In an article in the New York Post they describe that the room he was found in was filled with strewn about sleeping pills. A careless and unnecessary detail that plays more with our imagination than states a fact about his death. They are obviously looking for drama, as they also are when they write:
Ledger’s love life earned him as many headlines as his acting career.
This is an incredibly worthless cliche to throw at anyone who was as talented as Ledger. An attractive man working in an industry with other notable attractive women will obviously date some of them, maybe even marry a few. You don’t expect people in relatively similar communities or environments not to. And that’s the problem with reporting today, who cares who he was dating. People date. Save comments like that for the ones that aren’t worth their time on the screen. Since seeing Ledger in A Knight’s Tale, I knew he would be an actor worth watching, and he has been. (more…)
‘I don’t really like talking about my films. Everything I want to say is in the film itself; for me to say anything more is, as the proverb goes, like “drawing legs on a picture of snake.” But from time to time and idea I thought I had conveyed in the film does not seem to have been generally understood. On those occasions I do feel an urge to talk about my work. Nevertheless, I try not to. If what I have said in my film is true, someone will understand.’ – Akira Kurosawa
None of the characters are called Bob Dylan in Todd Haynes’s bio of the eccentric artist I’m Not There, which is fine since we’re not dealing with absolutes. I’ve grown weary over the years of bios dealing with the same old things (since Chaplin for goodness sake): who they were sleeping with, what drugs they did, how it all influenced their … yawn! Haynes avoids many of these cliches, partly through non-linear storytelling much like the wonderful film La Vie en Rose did earlier this year, but also by creating the most complex and realistic interpretation of not only an artist but a human being I’ve seen in a long time. It plays almost as a hate letter in response to those who try to put artists and people in simple to understand boxes. That because they are good at something or stand up for something in the world, then that’s all that they are. There’s a devastating moment in the film in which a pompous British interviewer an unnamed character (so proclaims the blank space on imdb.com) played by Bruce Greenwood who in searching for his idea of what truth is uncovers Dylan’s origins and the room falls silent as the mystery behind this artist begins to crumble. Doesn’t the interviewer realize that a person is more than where they’ve come from or more than the style of music that has influenced them or that they’ve influenced. Don’t Dylan’s fans realize that in order to thrive as an artist, the artist has to change! They have to work against the pull of society and who they are as a person. Artists’ have to challenge themselves and what they believe.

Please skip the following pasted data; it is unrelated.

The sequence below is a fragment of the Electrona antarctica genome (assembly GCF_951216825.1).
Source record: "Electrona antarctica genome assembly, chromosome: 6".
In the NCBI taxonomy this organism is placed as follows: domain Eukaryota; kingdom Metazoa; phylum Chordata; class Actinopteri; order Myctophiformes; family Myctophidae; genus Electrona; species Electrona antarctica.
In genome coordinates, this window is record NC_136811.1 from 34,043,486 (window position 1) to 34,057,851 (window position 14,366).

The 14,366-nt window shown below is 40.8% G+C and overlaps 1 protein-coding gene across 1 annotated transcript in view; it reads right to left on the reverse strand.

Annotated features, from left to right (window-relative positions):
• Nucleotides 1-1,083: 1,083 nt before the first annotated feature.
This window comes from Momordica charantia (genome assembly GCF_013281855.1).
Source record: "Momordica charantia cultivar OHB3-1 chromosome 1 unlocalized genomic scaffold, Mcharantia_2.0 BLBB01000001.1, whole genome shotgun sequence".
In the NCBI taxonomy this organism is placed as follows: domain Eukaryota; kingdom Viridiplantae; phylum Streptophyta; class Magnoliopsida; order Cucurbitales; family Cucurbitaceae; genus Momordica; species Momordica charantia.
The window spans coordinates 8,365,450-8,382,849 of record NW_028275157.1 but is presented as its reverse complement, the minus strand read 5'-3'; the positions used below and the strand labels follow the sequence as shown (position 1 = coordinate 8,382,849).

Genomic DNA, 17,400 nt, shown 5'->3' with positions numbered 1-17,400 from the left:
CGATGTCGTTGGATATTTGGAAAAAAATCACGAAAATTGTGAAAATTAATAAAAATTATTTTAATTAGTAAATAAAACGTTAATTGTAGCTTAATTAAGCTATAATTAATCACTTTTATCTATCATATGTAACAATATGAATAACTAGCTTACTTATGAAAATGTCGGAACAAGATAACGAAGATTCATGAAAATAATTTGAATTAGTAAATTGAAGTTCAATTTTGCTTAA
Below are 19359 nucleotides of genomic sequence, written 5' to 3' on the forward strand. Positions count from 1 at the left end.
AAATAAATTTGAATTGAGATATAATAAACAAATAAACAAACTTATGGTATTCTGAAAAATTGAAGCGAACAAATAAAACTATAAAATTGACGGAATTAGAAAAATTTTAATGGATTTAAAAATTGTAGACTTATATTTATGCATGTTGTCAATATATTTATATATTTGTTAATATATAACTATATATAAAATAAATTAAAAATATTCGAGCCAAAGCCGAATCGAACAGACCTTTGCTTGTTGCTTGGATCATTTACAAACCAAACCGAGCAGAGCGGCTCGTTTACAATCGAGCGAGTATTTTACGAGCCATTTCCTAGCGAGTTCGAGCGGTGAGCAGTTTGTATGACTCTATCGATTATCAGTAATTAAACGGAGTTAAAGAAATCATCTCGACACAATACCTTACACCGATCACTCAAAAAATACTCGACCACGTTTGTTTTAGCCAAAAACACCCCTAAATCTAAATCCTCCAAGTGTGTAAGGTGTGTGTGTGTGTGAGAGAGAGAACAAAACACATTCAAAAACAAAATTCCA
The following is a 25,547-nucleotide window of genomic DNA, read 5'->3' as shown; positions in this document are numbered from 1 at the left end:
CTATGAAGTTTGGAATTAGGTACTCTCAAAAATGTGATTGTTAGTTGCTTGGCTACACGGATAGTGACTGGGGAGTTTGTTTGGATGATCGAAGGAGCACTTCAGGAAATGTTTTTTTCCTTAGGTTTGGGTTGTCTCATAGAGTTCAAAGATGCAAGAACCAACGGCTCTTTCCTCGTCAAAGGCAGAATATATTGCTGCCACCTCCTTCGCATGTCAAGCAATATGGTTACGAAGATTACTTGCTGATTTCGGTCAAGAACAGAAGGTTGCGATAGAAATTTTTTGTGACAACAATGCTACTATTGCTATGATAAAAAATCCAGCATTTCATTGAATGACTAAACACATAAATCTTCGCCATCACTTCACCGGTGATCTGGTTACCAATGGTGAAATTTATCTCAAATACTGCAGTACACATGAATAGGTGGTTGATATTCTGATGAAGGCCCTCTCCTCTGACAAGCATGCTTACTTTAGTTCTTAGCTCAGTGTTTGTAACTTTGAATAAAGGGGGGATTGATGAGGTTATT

In this film Dylan seems to be just as much in search of who he is as Haynes is searching out who Dylan is, but unlike the Brit Interviewer he gives us more than one truth.